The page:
Rowan County Health Rankings – 2023
County Health Rankings….How did Rowan County Fare in the 2023 release?
In March, as they have done every year since 2003, the University of Wisconsin Population Health Institute published the county health rankings for each state. Funded by the Robert Woods Johnson Foundation, the extremely complicated process includes ranking every county in each state. In North Carolina, we have 100 counties, so a ranking of 1 would be best in the state and the ranking of 100 would be the worst. Counties are ranked in two categories, Health Outcomes, which is length and quality of life and Health Factors, which is determinates of health. For the 2023 ranking, Rowan County ranked 64th in Health Outcomes and 66th in Health Factors. This is very frustrating for the multitude of folks in our county who have worked diligently to improve the health of Rowan County, and deserves a much closer look. With access to available data back to 2011, we see that the best Rowan County has ever ranked was 54th for Health Outcomes in 2012 and again in 2021 and 51st for Health Factors in 2014. (see chart)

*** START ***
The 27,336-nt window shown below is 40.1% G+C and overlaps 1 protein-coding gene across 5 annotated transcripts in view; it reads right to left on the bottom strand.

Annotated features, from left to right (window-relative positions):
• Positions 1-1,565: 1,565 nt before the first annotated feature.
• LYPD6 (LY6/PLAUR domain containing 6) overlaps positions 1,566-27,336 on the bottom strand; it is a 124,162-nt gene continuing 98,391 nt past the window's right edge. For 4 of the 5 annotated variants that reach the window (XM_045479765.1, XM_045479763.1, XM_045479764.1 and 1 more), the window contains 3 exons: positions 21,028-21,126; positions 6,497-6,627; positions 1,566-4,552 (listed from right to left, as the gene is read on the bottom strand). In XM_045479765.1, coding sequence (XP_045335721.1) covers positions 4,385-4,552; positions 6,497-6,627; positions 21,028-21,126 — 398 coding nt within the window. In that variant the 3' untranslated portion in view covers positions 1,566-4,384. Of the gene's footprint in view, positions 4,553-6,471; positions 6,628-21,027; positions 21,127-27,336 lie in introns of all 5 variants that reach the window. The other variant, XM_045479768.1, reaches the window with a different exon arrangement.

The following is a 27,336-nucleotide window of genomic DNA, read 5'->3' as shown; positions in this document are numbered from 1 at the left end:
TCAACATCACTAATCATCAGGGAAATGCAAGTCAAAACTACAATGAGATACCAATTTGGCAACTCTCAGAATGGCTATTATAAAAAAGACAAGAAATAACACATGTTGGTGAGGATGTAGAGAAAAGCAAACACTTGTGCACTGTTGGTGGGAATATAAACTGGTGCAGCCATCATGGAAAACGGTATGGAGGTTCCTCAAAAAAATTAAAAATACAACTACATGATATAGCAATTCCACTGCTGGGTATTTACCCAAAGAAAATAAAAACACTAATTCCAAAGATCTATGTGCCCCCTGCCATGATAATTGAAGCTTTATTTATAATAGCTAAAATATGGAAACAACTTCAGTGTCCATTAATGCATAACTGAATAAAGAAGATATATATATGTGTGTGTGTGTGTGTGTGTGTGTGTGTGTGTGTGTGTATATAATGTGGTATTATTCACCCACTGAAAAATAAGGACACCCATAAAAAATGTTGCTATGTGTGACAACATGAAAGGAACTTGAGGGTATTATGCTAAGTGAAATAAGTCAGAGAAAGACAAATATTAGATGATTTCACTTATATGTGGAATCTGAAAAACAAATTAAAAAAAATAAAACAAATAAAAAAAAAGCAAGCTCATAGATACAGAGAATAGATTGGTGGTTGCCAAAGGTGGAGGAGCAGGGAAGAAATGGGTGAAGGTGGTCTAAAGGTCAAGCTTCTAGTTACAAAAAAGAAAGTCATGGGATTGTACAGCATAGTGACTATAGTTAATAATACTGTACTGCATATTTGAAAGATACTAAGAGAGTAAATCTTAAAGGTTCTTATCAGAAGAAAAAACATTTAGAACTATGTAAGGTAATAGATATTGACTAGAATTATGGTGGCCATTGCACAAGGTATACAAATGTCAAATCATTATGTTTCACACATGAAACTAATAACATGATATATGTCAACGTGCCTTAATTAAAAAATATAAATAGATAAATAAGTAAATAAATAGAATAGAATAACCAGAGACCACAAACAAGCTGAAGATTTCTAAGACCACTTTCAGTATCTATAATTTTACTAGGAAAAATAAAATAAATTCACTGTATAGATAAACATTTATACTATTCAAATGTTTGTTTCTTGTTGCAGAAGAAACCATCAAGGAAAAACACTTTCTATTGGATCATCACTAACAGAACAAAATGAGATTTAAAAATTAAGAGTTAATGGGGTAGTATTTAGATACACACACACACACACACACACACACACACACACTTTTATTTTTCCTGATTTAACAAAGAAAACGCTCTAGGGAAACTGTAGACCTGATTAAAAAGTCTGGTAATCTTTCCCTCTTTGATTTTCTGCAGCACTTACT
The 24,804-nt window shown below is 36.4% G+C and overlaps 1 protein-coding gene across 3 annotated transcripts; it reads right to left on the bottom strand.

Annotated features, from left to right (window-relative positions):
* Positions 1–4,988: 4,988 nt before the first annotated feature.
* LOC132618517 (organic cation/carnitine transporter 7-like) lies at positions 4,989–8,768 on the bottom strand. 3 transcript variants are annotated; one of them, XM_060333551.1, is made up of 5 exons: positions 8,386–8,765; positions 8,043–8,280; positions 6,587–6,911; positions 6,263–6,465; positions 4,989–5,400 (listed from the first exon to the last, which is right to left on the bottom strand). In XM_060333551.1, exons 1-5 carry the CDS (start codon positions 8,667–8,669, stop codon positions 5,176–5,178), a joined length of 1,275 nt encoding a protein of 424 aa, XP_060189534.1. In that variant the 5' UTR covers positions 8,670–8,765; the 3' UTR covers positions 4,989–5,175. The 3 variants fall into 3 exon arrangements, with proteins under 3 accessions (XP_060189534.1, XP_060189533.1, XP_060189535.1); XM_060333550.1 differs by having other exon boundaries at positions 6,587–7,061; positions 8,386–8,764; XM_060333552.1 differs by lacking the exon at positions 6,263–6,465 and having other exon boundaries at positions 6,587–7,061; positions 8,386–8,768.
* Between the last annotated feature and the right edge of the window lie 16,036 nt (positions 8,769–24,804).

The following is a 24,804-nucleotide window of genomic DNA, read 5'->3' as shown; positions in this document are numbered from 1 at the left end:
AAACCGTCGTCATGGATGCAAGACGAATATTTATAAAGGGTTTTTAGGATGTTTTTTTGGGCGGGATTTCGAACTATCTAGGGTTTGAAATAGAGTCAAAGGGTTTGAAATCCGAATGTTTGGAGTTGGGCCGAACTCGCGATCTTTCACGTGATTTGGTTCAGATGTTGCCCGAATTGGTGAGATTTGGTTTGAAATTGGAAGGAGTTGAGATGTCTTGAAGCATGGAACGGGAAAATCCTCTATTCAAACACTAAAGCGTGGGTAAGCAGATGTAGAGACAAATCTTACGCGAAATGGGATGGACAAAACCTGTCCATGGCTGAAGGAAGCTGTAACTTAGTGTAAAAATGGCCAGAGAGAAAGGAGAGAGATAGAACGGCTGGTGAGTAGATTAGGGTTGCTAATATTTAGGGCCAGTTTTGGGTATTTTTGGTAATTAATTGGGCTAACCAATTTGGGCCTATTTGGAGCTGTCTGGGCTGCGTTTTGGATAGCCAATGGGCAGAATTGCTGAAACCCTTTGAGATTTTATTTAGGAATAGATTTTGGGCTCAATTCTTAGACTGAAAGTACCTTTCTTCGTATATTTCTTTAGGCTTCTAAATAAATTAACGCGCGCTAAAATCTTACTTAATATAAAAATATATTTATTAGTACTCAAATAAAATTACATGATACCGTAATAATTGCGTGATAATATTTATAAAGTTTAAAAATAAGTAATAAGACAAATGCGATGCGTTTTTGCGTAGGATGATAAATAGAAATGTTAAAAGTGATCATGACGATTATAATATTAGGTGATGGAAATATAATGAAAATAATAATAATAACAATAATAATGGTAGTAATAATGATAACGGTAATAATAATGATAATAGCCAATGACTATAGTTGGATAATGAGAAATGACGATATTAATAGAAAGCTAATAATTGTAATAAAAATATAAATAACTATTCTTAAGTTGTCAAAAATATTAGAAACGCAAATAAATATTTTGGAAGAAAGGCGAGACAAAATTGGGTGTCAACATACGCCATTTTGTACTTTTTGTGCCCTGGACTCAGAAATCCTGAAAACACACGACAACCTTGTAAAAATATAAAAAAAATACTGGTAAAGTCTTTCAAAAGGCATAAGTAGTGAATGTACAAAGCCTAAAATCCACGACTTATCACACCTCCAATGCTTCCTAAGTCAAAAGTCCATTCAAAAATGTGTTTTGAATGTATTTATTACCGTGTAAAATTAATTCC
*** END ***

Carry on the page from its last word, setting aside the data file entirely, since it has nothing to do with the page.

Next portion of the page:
So what causes our ranking to be what it is? The devil is in the details, or in this case the devil is in the data. Comparing counties based on rankings is a futile exercise because there isn’t a way to control for the tremendous amount of variables across a state. Additionally, the factors measured often change from year to year, are measured differently over time, and lag behind in data. For the 2023 ranking, some of the data is from all the way back to 2011. I’ll give you a little bit deeper dive to show you what I mean about the details.
First, Health Outcomes is made up of two factors – Length of Life and Quality of Life. Length of Life, which accounts for 50% of this score, is measured by premature death. Premature death is defined by loss of years due to death before age 75.